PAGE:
The History of Corrigall Farm

Corrigall Farm Museum: Then and Now

Old farm buildings were rapidly disappearing and there was a desire to preserve an example of these old structure for future generations. Kirbuster in Birsay was the preferred option, but it was not available to buy. In the 1960s the County Librarian, Evan MacGillvray, along with folklorist and historian, Ernest Marwick, identified the farm steading of Midhouse in Harray as a fine example which could be restored. It was not until 1979 that work began on making this happen.

At first it was suggested that it should be restored back to the way it had originally been built, with a central hearth in the middle of the room. This would involve demolishing the interior wall with fireplace. Bryce insisted that it should be restored as it stood, which is what happened 

A team of workers under the Manpower Services Commission carried out the work, supervised by a professional stone mason. The farmhouse, barn/stable and byre (cow shed) were sensitively restored to their former appearance. The round tower of the kiln at the end of the barn shows how grain was dried or malted to make ale. The buildings are filled with artefacts collected by Bryce for such a project, giving it that lived-in look.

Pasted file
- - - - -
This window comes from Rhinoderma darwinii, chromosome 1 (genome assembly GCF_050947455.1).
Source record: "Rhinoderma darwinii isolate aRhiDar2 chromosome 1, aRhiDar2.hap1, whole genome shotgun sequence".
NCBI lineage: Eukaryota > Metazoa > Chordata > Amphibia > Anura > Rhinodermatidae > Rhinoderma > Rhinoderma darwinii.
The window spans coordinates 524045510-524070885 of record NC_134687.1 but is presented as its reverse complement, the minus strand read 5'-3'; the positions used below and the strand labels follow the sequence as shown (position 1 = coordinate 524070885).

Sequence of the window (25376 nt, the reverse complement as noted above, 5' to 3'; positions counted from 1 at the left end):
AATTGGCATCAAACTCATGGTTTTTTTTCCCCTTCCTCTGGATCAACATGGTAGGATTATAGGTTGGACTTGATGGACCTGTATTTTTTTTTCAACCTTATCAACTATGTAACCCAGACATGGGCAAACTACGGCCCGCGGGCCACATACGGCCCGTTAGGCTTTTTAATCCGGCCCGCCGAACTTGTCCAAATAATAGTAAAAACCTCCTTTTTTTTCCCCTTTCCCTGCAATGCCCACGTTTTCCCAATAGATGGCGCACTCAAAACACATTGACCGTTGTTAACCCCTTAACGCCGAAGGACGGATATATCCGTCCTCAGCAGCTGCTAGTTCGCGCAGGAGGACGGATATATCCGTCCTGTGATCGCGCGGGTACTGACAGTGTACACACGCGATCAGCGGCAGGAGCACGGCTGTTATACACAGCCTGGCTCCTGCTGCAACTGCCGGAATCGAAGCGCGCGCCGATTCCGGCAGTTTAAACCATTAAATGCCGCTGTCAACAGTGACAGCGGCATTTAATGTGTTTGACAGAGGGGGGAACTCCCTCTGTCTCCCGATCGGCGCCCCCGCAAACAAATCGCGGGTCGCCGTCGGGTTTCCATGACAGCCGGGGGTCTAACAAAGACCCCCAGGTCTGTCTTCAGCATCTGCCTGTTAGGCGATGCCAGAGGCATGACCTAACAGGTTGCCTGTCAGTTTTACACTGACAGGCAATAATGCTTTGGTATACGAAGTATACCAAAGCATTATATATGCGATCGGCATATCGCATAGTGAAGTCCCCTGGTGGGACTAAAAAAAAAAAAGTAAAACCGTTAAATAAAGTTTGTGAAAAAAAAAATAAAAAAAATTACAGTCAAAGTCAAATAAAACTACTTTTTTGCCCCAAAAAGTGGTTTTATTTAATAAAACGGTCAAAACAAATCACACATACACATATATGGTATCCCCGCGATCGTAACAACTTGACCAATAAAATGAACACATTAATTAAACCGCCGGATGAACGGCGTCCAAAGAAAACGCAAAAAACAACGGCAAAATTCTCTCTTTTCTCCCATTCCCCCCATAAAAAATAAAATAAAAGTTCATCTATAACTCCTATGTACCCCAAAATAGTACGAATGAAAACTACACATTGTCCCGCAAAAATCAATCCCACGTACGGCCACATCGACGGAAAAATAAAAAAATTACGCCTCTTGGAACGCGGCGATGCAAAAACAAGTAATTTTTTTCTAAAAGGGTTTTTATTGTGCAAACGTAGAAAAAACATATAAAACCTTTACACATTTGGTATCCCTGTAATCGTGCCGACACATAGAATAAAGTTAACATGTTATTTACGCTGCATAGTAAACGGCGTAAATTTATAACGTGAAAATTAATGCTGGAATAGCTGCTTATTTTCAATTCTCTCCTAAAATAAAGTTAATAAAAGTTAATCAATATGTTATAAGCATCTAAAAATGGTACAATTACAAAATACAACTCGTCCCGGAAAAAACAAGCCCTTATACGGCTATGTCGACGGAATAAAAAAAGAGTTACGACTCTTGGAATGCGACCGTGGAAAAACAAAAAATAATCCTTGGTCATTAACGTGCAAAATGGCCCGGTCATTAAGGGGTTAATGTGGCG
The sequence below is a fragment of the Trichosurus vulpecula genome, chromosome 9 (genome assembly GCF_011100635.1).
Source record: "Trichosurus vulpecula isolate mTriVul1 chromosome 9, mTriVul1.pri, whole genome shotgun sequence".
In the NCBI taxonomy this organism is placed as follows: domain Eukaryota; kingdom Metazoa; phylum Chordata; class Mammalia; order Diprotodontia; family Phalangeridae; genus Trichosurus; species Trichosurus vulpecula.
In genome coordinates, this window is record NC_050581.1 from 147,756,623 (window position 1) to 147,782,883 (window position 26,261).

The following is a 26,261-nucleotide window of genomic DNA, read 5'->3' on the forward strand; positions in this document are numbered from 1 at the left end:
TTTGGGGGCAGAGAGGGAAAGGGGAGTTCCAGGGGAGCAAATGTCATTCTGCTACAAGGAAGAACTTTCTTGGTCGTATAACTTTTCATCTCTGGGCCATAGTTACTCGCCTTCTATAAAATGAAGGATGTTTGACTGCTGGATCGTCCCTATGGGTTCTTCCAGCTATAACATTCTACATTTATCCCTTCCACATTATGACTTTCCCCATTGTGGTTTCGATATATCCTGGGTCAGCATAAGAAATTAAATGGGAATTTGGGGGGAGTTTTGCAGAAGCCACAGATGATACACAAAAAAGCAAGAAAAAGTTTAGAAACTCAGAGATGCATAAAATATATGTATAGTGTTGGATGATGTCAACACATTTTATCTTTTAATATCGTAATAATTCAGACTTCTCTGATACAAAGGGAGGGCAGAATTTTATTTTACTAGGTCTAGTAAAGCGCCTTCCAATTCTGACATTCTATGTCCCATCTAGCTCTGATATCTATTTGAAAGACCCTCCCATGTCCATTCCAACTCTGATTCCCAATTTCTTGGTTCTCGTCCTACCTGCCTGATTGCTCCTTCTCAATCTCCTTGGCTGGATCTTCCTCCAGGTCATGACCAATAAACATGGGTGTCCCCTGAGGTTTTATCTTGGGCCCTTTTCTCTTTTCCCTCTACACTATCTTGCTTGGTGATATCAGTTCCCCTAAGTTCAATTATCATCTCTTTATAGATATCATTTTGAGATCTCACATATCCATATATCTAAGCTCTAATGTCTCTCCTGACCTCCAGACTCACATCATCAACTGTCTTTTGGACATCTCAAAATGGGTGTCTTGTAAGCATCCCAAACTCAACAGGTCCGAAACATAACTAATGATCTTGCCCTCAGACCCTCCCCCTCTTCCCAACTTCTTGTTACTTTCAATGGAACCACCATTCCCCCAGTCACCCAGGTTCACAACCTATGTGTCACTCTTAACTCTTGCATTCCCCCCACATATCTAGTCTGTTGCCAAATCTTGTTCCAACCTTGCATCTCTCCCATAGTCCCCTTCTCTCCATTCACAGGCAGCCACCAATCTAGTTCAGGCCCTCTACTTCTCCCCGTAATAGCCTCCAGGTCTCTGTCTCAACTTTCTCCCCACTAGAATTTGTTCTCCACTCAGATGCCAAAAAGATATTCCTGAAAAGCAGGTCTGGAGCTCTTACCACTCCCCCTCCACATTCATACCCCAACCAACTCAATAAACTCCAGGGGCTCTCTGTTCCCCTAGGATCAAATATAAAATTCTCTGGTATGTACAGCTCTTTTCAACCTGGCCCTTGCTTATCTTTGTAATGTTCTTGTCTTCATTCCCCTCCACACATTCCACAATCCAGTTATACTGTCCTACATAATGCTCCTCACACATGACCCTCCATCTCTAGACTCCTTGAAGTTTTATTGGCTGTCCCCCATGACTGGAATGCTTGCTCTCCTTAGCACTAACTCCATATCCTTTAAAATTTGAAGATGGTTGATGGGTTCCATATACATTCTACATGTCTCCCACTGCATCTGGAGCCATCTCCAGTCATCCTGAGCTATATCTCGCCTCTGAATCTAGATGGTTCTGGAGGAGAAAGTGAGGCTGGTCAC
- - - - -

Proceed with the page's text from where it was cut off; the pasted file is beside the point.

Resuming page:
As there is more than one ‘Midhouse’ in Harray the name was changed to Corrigall, which was the name of the family who had lived in the house as well as being the name of the district in which it stands. It shows people what houses were like in the 18th and 19th centuries, when so many Orcadians left the islands to make a new life for themselves overseas.  

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